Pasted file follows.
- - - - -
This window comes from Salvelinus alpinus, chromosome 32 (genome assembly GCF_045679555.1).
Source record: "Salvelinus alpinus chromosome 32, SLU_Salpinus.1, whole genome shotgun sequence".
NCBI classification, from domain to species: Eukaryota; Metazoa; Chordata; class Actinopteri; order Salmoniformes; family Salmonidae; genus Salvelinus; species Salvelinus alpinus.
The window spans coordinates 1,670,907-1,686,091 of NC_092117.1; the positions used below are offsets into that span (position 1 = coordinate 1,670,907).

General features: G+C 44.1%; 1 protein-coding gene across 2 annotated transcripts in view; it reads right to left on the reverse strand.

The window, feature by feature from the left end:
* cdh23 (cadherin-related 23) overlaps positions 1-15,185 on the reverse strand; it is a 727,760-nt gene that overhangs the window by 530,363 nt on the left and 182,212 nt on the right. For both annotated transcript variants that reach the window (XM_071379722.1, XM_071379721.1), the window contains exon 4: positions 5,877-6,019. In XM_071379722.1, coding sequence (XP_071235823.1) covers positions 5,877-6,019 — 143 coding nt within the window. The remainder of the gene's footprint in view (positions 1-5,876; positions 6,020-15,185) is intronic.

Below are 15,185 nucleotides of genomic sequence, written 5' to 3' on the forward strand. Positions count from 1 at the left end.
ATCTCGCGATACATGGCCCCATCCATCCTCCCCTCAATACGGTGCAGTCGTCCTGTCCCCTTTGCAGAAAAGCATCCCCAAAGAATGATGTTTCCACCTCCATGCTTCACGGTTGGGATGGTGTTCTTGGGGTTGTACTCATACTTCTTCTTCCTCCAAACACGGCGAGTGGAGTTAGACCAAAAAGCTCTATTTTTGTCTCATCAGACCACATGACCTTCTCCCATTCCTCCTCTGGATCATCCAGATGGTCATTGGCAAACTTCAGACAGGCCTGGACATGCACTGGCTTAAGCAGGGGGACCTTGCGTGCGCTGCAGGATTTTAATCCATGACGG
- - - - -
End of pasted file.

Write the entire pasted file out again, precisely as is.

This window comes from Salvelinus alpinus, chromosome 32 (genome assembly GCF_045679555.1).
Source record: "Salvelinus alpinus chromosome 32, SLU_Salpinus.1, whole genome shotgun sequence".
NCBI classification, from domain to species: Eukaryota; Metazoa; Chordata; class Actinopteri; order Salmoniformes; family Salmonidae; genus Salvelinus; species Salvelinus alpinus.
The window spans coordinates 1,670,907-1,686,091 of NC_092117.1; the positions used below are offsets into that span (position 1 = coordinate 1,670,907).

General features: G+C 44.1%; 1 protein-coding gene across 2 annotated transcripts in view; it reads right to left on the reverse strand.

The window, feature by feature from the left end:
* cdh23 (cadherin-related 23) overlaps positions 1-15,185 on the reverse strand; it is a 727,760-nt gene that overhangs the window by 530,363 nt on the left and 182,212 nt on the right. For both annotated transcript variants that reach the window (XM_071379722.1, XM_071379721.1), the window contains exon 4: positions 5,877-6,019. In XM_071379722.1, coding sequence (XP_071235823.1) covers positions 5,877-6,019 — 143 coding nt within the window. The remainder of the gene's footprint in view (positions 1-5,876; positions 6,020-15,185) is intronic.

Below are 15,185 nucleotides of genomic sequence, written 5' to 3' on the forward strand. Positions count from 1 at the left end.
ATCTCGCGATACATGGCCCCATCCATCCTCCCCTCAATACGGTGCAGTCGTCCTGTCCCCTTTGCAGAAAAGCATCCCCAAAGAATGATGTTTCCACCTCCATGCTTCACGGTTGGGATGGTGTTCTTGGGGTTGTACTCATACTTCTTCTTCCTCCAAACACGGCGAGTGGAGTTAGACCAAAAAGCTCTATTTTTGTCTCATCAGACCACATGACCTTCTCCCATTCCTCCTCTGGATCATCCAGATGGTCATTGGCAAACTTCAGACAGGCCTGGACATGCACTGGCTTAAGCAGGGGGACCTTGCGTGCGCTGCAGGATTTTAATCCATGACGG